2016 DUI Statistics in the United States

A recent United States government report, based on data obtained from a survey of drivers aged 16 and up, states that only 11% of people polled admitted to driving drunk. This number dropped from 15% just 12 years earlier. But, it doesn’t mention the fact that the National Highway Traffic Safety Administration (NHTSA) says there was an increase of traffic deaths by 7.2% in the U.S. in 2015; nor does it mention that in 2016, an average of 28 people per day were killed in DUI accidents, according to a December 2016 CBS News story.

What the Statistics Mean

Drivers and passengers remain at risk because millions of Americans continue to drive under the influence of alcohol. One person is killed in a DUI every 53 minutes in the U.S., and your chance of being in an alcohol-related crash is one in 3 over the course of your lifetime. Deaths and damages from alcohol-related car accidents add up to $52 billion each year.

Distracted Driving is as Bad as Drunk Driving

The Texas Department of Public Safety reported in November 2016 that at least one person had been killed on a road in Texas every day for each of the previous 16 years. Many of these motor vehicle accidents involved either drunk driving or texting and driving –distracted driving. In Texas, since 2000, 55,578 residents have died as a result of traffic accidents. That’s an average of roughly 10 people per day! Texting while driving played a role in these deaths, as drivers do things like read or type messages on their small cell phones and even read their Kindles while driving.

Safety Precautions That Can Save Your Life

Hopefully, people are becoming more aware of the dangers of drunk driving and distracted driving. As the message of safe driving continues to spread, here are some points to keep in mind:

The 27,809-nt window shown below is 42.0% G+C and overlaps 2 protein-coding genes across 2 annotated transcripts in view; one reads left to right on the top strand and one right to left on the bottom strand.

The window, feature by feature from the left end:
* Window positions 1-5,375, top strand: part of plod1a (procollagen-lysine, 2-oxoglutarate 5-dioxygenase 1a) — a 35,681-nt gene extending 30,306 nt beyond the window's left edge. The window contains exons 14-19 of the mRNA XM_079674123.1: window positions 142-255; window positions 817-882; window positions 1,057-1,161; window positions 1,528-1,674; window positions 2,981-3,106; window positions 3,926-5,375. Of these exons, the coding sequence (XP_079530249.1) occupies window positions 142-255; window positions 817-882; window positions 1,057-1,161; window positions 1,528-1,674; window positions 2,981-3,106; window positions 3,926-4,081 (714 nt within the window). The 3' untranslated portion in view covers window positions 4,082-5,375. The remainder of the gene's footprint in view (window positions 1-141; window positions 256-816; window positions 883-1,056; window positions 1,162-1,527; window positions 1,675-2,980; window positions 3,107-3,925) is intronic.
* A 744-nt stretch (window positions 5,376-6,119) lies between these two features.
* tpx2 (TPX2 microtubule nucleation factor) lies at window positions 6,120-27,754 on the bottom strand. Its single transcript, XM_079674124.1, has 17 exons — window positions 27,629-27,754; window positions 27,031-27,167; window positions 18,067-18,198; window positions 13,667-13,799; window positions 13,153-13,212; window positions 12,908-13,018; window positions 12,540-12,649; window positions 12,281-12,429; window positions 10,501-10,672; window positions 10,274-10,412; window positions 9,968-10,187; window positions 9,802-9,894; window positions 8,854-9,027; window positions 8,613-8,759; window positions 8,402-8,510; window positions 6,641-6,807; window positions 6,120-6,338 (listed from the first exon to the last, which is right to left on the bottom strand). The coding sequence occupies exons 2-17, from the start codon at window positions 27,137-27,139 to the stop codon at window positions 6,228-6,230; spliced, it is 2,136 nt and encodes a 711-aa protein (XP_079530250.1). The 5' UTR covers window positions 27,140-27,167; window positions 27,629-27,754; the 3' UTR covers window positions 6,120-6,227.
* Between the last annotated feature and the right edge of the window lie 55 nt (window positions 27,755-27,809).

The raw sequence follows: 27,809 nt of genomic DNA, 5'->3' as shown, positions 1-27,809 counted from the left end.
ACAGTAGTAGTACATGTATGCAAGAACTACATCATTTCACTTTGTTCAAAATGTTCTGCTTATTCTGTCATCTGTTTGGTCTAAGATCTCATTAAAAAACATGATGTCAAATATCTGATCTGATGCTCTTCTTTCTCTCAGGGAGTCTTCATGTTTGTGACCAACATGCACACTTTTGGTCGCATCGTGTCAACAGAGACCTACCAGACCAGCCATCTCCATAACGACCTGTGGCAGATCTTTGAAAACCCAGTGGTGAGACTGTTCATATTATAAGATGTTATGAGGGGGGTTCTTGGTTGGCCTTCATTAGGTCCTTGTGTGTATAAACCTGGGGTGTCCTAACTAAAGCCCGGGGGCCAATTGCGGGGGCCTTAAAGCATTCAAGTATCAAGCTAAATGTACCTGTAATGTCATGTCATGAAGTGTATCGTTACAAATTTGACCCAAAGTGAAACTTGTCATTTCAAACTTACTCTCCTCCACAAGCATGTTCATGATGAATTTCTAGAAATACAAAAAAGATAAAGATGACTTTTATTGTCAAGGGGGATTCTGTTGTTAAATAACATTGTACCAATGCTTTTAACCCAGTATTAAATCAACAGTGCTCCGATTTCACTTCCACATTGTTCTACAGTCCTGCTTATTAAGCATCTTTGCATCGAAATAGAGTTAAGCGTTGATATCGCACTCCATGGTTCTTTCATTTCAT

• Don’t drive after drinking. Period. Driving under the influence impairs your reaction time, coordination, vision and judgment. Drinking alone hinders your judgment, so if you’re going to drink, make arrangements for your ride home ahead of time.
  • Buckle Up. Each time you drive, buckle your seatbelt. You never know when an accident can happen, either because of your mistake, your driver’s mishap, or someone else’s poor decision.
  • Put Your Phone Down. Don’t read, text, look at pictures or do anything else on your phone while driving. Don’t select music while behind the wheel. Prepare your phone, including your map, before you start driving. If you must alter something on your phone, pull over to do it.
  • Slow Down in Construction Areas. Unfortunately, construction workers frequently face injury or death due to the bad driving of others. They are hit, run down, or seriously jeopardized when people behind the wheel don’t operate their vehicles properly and responsibly.

It’s time for everyone to learn that reckless and unsafe actions can have dire consequences. Whenever you get behind the wheel of a car, or when you’re a passenger in a car, think about every detail of the drive ahead and act with caution and concern for road and human safety.

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